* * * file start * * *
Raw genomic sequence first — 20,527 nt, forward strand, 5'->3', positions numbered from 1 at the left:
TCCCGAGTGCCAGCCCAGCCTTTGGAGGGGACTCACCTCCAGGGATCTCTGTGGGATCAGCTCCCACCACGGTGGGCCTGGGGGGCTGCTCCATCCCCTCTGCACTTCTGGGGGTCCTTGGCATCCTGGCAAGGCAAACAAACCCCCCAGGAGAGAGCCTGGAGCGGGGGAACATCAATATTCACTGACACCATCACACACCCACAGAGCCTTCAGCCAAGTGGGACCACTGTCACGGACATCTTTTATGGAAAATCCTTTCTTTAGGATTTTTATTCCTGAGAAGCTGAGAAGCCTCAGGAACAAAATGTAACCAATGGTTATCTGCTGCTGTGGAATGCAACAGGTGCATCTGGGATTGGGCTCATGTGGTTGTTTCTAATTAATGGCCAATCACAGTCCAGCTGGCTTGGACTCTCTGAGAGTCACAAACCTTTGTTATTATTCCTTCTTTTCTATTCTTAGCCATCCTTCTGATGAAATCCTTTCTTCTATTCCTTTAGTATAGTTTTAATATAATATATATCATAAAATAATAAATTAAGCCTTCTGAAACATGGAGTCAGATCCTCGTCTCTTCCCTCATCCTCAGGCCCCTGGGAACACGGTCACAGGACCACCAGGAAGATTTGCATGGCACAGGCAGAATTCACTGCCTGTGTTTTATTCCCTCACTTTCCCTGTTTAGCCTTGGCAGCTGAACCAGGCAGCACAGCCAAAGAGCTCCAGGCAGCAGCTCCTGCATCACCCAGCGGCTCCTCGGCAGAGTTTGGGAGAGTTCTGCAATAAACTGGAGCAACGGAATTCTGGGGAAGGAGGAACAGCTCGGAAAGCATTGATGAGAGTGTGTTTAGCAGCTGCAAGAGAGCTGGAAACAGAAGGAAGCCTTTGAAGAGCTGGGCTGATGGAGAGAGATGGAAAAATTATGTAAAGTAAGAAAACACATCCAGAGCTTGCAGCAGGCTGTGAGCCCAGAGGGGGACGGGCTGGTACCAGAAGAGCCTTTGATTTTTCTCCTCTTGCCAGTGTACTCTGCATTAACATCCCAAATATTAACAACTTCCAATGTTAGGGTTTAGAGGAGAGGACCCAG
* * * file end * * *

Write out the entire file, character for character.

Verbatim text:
Raw genomic sequence first — 20,527 nt, forward strand, 5'->3', positions numbered from 1 at the left:
TCCCGAGTGCCAGCCCAGCCTTTGGAGGGGACTCACCTCCAGGGATCTCTGTGGGATCAGCTCCCACCACGGTGGGCCTGGGGGGCTGCTCCATCCCCTCTGCACTTCTGGGGGTCCTTGGCATCCTGGCAAGGCAAACAAACCCCCCAGGAGAGAGCCTGGAGCGGGGGAACATCAATATTCACTGACACCATCACACACCCACAGAGCCTTCAGCCAAGTGGGACCACTGTCACGGACATCTTTTATGGAAAATCCTTTCTTTAGGATTTTTATTCCTGAGAAGCTGAGAAGCCTCAGGAACAAAATGTAACCAATGGTTATCTGCTGCTGTGGAATGCAACAGGTGCATCTGGGATTGGGCTCATGTGGTTGTTTCTAATTAATGGCCAATCACAGTCCAGCTGGCTTGGACTCTCTGAGAGTCACAAACCTTTGTTATTATTCCTTCTTTTCTATTCTTAGCCATCCTTCTGATGAAATCCTTTCTTCTATTCCTTTAGTATAGTTTTAATATAATATATATCATAAAATAATAAATTAAGCCTTCTGAAACATGGAGTCAGATCCTCGTCTCTTCCCTCATCCTCAGGCCCCTGGGAACACGGTCACAGGACCACCAGGAAGATTTGCATGGCACAGGCAGAATTCACTGCCTGTGTTTTATTCCCTCACTTTCCCTGTTTAGCCTTGGCAGCTGAACCAGGCAGCACAGCCAAAGAGCTCCAGGCAGCAGCTCCTGCATCACCCAGCGGCTCCTCGGCAGAGTTTGGGAGAGTTCTGCAATAAACTGGAGCAACGGAATTCTGGGGAAGGAGGAACAGCTCGGAAAGCATTGATGAGAGTGTGTTTAGCAGCTGCAAGAGAGCTGGAAACAGAAGGAAGCCTTTGAAGAGCTGGGCTGATGGAGAGAGATGGAAAAATTATGTAAAGTAAGAAAACACATCCAGAGCTTGCAGCAGGCTGTGAGCCCAGAGGGGGACGGGCTGGTACCAGAAGAGCCTTTGATTTTTCTCCTCTTGCCAGTGTACTCTGCATTAACATCCCAAATATTAACAACTTCCAATGTTAGGGTTTAGAGGAGAGGACCCAG